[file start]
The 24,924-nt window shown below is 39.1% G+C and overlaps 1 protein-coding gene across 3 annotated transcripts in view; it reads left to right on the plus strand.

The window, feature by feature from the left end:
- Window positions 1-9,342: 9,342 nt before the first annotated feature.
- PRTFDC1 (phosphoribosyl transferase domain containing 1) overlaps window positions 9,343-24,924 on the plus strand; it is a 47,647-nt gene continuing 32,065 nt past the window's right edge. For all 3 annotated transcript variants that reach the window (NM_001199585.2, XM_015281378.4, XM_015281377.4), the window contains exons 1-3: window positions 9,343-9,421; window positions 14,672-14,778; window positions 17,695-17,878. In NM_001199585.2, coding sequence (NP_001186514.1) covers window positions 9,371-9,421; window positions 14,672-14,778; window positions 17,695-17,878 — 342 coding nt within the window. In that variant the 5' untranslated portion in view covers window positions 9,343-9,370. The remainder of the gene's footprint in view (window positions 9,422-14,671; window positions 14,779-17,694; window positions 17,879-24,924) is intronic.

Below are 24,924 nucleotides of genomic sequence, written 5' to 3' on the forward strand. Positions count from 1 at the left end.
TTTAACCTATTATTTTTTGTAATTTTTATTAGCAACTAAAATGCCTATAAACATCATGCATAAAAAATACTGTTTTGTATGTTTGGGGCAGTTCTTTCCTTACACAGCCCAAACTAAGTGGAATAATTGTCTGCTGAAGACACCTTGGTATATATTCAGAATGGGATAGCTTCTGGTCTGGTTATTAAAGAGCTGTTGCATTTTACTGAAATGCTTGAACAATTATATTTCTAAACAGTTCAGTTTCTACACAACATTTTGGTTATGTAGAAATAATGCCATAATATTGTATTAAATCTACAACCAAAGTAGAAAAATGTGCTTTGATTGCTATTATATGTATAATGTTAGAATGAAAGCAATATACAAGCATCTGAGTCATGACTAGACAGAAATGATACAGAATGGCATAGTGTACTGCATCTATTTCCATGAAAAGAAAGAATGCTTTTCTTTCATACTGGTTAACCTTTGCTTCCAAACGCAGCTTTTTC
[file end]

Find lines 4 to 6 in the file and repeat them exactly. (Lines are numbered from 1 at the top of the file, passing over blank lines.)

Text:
- PRTFDC1 (phosphoribosyl transferase domain containing 1) overlaps window positions 9,343-24,924 on the plus strand; it is a 47,647-nt gene continuing 32,065 nt past the window's right edge. For all 3 annotated transcript variants that reach the window (NM_001199585.2, XM_015281378.4, XM_015281377.4), the window contains exons 1-3: window positions 9,343-9,421; window positions 14,672-14,778; window positions 17,695-17,878. In NM_001199585.2, coding sequence (NP_001186514.1) covers window positions 9,371-9,421; window positions 14,672-14,778; window positions 17,695-17,878 — 342 coding nt within the window. In that variant the 5' untranslated portion in view covers window positions 9,343-9,370. The remainder of the gene's footprint in view (window positions 9,422-14,671; window positions 14,779-17,694; window positions 17,879-24,924) is intronic.

Below are 24,924 nucleotides of genomic sequence, written 5' to 3' on the forward strand. Positions count from 1 at the left end.
TTTAACCTATTATTTTTTGTAATTTTTATTAGCAACTAAAATGCCTATAAACATCATGCATAAAAAATACTGTTTTGTATGTTTGGGGCAGTTCTTTCCTTACACAGCCCAAACTAAGTGGAATAATTGTCTGCTGAAGACACCTTGGTATATATTCAGAATGGGATAGCTTCTGGTCTGGTTATTAAAGAGCTGTTGCATTTTACTGAAATGCTTGAACAATTATATTTCTAAACAGTTCAGTTTCTACACAACATTTTGGTTATGTAGAAATAATGCCATAATATTGTATTAAATCTACAACCAAAGTAGAAAAATGTGCTTTGATTGCTATTATATGTATAATGTTAGAATGAAAGCAATATACAAGCATCTGAGTCATGACTAGACAGAAATGATACAGAATGGCATAGTGTACTGCATCTATTTCCATGAAAAGAAAGAATGCTTTTCTTTCATACTGGTTAACCTTTGCTTCCAAACGCAGCTTTTTC